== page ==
A new documentary by Thai filmmaker Thunska Pansittivorakul, This Area Is Under Quarantine, was screened at Makhampom Studio, Bangkok, last night. (All of his previous films were shown at a retrospective in April.) Before the premiere of this new feature-length documentary, there were screenings of his recent short films Action! (which premiered at the 5th Bangkok Experimental Film Festival, and is currently showing as part of the 4th Project 6) and Middle-Earth (which premiered at the 11th Thai Short Film & Video Festival), and his music video Blinded Spot. Most of the photographs from Thunska's recent Life Show exhibition were also displayed, though some were missing. (Guess which ones!)
Thunska has always made highly provocative films, and This Area Is Under Quarantine is no exception. Its first half resembles his earlier films Life Show and Chemistry, with two gay men being interviewed about their past relationships. (They later have sex with each other, filmed in close-up with a constantly moving camera, recalling Thunska's film Sigh.)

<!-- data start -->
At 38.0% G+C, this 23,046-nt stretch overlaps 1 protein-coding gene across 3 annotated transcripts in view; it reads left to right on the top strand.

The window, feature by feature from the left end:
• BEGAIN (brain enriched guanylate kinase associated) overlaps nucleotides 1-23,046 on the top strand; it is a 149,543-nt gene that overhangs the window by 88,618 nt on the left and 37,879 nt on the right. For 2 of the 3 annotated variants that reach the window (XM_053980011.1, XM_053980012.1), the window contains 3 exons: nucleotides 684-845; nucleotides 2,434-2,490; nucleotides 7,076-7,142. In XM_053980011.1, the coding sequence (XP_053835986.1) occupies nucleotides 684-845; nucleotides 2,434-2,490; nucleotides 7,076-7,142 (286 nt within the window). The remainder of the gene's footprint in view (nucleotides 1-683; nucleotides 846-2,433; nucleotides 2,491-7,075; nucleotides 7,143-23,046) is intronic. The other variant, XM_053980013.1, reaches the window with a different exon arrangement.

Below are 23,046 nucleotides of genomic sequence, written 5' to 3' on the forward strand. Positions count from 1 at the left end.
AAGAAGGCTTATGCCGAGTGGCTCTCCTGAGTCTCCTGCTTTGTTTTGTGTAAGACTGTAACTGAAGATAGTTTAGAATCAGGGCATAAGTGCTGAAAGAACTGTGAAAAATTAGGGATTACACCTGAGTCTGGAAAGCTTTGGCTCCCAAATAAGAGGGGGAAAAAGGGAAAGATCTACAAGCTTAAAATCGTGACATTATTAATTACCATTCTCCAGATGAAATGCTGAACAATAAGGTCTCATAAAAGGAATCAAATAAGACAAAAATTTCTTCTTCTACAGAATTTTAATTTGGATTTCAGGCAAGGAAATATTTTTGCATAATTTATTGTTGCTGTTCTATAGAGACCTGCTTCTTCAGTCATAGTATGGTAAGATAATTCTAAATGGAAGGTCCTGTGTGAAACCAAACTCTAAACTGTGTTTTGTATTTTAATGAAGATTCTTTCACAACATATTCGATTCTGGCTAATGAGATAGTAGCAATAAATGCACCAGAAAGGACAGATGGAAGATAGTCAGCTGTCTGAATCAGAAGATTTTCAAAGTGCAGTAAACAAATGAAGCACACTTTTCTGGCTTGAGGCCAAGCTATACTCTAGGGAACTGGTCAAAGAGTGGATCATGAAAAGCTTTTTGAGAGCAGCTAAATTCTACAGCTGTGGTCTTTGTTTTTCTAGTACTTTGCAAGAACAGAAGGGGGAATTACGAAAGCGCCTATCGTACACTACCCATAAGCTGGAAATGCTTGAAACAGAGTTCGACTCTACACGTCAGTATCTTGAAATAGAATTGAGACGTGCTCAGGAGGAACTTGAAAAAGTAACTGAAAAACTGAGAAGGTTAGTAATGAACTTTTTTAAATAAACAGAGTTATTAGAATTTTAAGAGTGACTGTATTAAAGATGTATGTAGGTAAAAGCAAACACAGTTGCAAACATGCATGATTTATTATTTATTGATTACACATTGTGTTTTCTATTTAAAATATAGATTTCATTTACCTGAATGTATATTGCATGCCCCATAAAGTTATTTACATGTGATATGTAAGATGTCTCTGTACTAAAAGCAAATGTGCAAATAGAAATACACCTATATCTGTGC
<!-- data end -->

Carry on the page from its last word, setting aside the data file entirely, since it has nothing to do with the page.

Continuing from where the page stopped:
One of the men mentions that he is Muslim, which unexpectedly veers the discussion towards the notorious incident at Tak Bai in 2004 when seventy-eight Muslim men suffocated while held captive by the Thai army. Video footage of the Tak Bai incident is included, and Thaksin Shinawatra, who was Thailand's Prime Minister at the time of the incident, is directly criticised in the film. (Same Sky magazine distributed a Tak Bai VCD in 2004).
More contentiously, photographs of Mahmoud Asgari and Ayaz Marhoni, who were hanged in Iran in 2005, are also included, with the suggestion that they were hanged because they had consensual sex with each other. In fact, human rights organisations have since concluded that they raped a thirteen-year-old boy, and thus their reputation as gay martyrs is inappropriate.
There were a few technical glitches at last night's sold-out screening. The film will be shown again at the same venue on 1st September.